It’s just not the postseason without Derek Jeter

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The Yankees were already going it without Mariano Rivera this month, a strange sight to everyone who has followed baseball since the mid-1990s. But then Rivera was only out there for one or two innings per night.

Derek Jeter was the immovable object. The Yankees have played in 158 postseason games since 1996, and Jeter has started every single one of them. He’s the all-time postseason leader in games played by 30, in at-bats by 185 and in hits by 72. He’s also the postseason leader in runs scored and total bases. He’s first in singles, first in doubles, tied for first in triples and even third in homers.

And now he’s done for 2012 due to a fractured ankle.

When the Yankees take the field without Jeter in Sunday’s ALCS Game 2 against the Tigers, it’ll be the first time they’ve done so in the postseason since Oct. 8, 1995. That was a Game 5 loss to the Mariners in the ALDS. Randy Johnson famously came out of the pen and got the win in relief for Seattle.

Tony Fernandez was the Yankees’ shortstop in that contest. Dion James played left field, believe it or not. A 20-year-old Alex Rodriguez pinch-ran for Seattle and got his first ever postseason at-bat in the contest (he grounded out). Tino Martinez was the guy he replaced (he was traded to the Yankees two months later).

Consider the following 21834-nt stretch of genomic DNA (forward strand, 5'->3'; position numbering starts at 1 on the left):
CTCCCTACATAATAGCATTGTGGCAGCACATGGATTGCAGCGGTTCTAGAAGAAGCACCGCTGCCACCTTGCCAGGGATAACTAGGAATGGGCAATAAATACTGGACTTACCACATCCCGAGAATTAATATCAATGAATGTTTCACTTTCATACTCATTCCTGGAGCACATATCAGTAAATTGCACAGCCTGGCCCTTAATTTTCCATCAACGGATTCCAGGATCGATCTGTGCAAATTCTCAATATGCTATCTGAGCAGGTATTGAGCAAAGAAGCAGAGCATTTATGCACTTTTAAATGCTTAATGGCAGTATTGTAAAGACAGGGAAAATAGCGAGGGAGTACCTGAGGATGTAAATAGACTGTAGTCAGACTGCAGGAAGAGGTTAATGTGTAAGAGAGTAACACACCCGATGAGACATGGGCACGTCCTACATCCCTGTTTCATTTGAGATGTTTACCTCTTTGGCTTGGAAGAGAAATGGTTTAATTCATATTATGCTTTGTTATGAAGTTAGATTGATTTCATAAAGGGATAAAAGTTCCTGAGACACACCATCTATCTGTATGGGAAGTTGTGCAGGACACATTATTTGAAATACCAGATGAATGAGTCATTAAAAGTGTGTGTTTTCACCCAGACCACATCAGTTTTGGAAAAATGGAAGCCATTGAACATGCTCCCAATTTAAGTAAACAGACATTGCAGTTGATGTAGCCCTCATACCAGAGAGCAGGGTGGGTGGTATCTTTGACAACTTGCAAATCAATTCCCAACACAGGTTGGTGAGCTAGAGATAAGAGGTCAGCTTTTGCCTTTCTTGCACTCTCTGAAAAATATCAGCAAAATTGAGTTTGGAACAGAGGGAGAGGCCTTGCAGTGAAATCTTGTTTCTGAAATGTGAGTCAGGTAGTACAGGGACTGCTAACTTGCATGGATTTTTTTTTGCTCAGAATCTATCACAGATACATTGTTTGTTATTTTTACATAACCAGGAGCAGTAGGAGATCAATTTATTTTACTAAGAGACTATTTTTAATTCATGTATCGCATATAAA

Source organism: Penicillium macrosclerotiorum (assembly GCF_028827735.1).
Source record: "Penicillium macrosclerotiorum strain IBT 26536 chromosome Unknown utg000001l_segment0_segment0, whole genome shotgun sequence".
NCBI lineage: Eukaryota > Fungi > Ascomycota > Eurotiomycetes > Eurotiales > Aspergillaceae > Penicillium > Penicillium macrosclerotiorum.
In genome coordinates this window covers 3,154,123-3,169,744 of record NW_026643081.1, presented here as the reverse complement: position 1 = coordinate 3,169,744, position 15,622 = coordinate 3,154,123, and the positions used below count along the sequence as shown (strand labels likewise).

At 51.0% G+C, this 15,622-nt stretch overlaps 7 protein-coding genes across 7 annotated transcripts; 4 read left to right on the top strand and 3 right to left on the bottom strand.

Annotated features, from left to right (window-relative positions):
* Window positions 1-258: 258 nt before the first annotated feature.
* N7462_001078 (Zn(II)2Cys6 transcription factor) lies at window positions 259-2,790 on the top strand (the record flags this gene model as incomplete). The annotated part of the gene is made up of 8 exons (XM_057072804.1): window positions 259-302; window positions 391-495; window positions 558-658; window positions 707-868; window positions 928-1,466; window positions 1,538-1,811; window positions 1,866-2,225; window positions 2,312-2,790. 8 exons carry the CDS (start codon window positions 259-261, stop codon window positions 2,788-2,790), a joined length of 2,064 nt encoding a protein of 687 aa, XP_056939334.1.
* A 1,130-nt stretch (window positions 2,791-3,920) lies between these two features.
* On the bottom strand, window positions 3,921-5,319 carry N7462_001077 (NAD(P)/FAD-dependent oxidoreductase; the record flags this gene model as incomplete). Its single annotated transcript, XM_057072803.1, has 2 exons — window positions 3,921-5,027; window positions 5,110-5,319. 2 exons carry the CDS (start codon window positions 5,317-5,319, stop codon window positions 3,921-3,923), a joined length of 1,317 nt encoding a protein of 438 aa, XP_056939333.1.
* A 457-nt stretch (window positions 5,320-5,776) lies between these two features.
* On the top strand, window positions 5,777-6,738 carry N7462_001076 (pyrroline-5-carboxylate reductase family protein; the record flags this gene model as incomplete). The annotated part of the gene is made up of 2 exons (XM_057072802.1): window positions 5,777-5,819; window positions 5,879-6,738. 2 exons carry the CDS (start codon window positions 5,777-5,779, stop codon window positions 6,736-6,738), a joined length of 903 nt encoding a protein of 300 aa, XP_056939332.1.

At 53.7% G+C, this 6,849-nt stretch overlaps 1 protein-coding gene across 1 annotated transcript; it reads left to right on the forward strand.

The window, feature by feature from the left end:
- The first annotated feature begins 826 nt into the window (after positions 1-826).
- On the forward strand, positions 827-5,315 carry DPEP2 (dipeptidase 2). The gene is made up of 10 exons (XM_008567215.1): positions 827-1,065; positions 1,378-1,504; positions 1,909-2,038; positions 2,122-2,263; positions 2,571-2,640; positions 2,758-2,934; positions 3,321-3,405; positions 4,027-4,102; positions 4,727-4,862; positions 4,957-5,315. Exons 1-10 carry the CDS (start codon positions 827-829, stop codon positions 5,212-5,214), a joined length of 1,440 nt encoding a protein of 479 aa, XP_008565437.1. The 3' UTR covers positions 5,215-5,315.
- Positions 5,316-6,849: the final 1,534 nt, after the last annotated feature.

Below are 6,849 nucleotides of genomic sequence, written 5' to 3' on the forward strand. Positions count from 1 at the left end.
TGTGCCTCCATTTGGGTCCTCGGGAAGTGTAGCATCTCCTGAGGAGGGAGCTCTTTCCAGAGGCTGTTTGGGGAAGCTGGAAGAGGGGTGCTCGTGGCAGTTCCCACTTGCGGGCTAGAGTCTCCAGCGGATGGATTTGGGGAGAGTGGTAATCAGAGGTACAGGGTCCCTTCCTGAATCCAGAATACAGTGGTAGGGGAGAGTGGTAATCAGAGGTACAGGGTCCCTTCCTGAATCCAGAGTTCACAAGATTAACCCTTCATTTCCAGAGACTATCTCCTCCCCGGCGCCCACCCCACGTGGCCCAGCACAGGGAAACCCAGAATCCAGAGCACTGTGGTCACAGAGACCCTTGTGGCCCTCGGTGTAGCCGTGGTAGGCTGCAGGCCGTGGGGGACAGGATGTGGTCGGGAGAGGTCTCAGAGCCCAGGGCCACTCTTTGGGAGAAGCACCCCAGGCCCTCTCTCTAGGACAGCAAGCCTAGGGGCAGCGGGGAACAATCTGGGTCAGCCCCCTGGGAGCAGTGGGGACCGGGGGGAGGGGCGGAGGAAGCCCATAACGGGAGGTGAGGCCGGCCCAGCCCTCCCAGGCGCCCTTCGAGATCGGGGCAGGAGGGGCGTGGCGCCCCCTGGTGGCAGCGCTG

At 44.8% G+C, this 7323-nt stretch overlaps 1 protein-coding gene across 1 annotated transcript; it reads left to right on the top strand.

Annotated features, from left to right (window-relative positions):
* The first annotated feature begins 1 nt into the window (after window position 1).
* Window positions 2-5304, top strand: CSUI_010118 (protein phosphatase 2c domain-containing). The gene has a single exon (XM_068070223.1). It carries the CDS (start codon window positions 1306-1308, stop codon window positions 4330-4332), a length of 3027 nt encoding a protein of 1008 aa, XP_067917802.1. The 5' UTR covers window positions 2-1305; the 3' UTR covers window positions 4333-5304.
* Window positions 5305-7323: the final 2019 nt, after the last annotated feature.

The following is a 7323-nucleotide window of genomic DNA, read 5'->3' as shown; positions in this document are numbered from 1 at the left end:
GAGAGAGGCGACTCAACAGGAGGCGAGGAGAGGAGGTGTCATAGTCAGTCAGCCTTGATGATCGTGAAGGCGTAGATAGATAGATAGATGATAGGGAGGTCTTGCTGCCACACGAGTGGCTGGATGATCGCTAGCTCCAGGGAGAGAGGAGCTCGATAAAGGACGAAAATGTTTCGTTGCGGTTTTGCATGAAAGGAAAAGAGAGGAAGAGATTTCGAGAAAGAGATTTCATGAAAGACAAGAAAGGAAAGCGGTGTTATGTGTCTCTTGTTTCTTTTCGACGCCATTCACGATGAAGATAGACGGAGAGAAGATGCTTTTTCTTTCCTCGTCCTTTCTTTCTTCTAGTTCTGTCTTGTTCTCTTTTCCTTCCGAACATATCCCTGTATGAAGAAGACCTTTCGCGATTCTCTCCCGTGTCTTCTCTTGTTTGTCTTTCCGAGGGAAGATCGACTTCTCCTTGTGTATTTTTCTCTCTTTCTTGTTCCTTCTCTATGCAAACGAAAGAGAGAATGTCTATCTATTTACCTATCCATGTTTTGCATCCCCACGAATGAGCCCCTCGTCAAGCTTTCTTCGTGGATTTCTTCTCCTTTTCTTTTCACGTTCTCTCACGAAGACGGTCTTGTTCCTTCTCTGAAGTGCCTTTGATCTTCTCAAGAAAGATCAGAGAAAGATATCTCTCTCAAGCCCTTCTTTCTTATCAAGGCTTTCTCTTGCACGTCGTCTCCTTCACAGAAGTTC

That ALDS loss was the Yankees’ first postseason series in 14 years. So, the Bombers haven’t actually won a postseason series without Jeter since 1981, when they prevailed in the ALDS and ALCS before losing to the Dodgers in the World Series.

The odds are stacked against them winning this one, too. They’re down 1-0 to the Tigers, they have Hiroki Kuroda going on short rest in Game 2 and they’ll be up against Justin Verlander in Game 3. Robinson Cano, Alex Rodriguez, Nick Swisher and Curtis Granderson are all struggling mightily. And now they’ll be going with Jayson Nix or Eduardo Nunez at shortstop. It’d be a stunning achievement if they can somehow pull this one out.

Yasiel Puig’s one-game suspension has been rescinded

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MLB.com’s Ken Gurnick reports that Dodgers outfielder Yasiel Puig‘s one-game suspension has been rescinded. Instead, he will make a charitable donation. The alternative “punishment” was agreed to by Major League Baseball and the Players’ Association.

Puig was suspended one game two weeks ago after flipping off some hecklers at Progressive Field in Cleveland. Puig showed remorse after the game, saying, “I stooped to their level.”

Entering Tuesday night’s action, Puig was batting .251/.331/.458 with 14 home runs and 41 RBI in 287 plate appearances.

Video: Adrian Beltre hits his 450th career home run

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Rangers third baseman Adrian Beltre picked a good time to hit his 450th home run. With the game tied 1-1 in the top of the ninth inning, Beltre took the first pitch he saw from closer Cody Allen for a ride, sending it into the left field seats at Progressive Field to break the tie.

The Rangers would go on to win 2-1. Beltre finished 2-for-4. He now has 2,969 career hits, leaving him 31 shy of becoming the 31st member of the 3,000 hit club.

On the season, Beltre is hitting .303/.373/.562 with five home run sand 22 RBI in 102 plate appearances.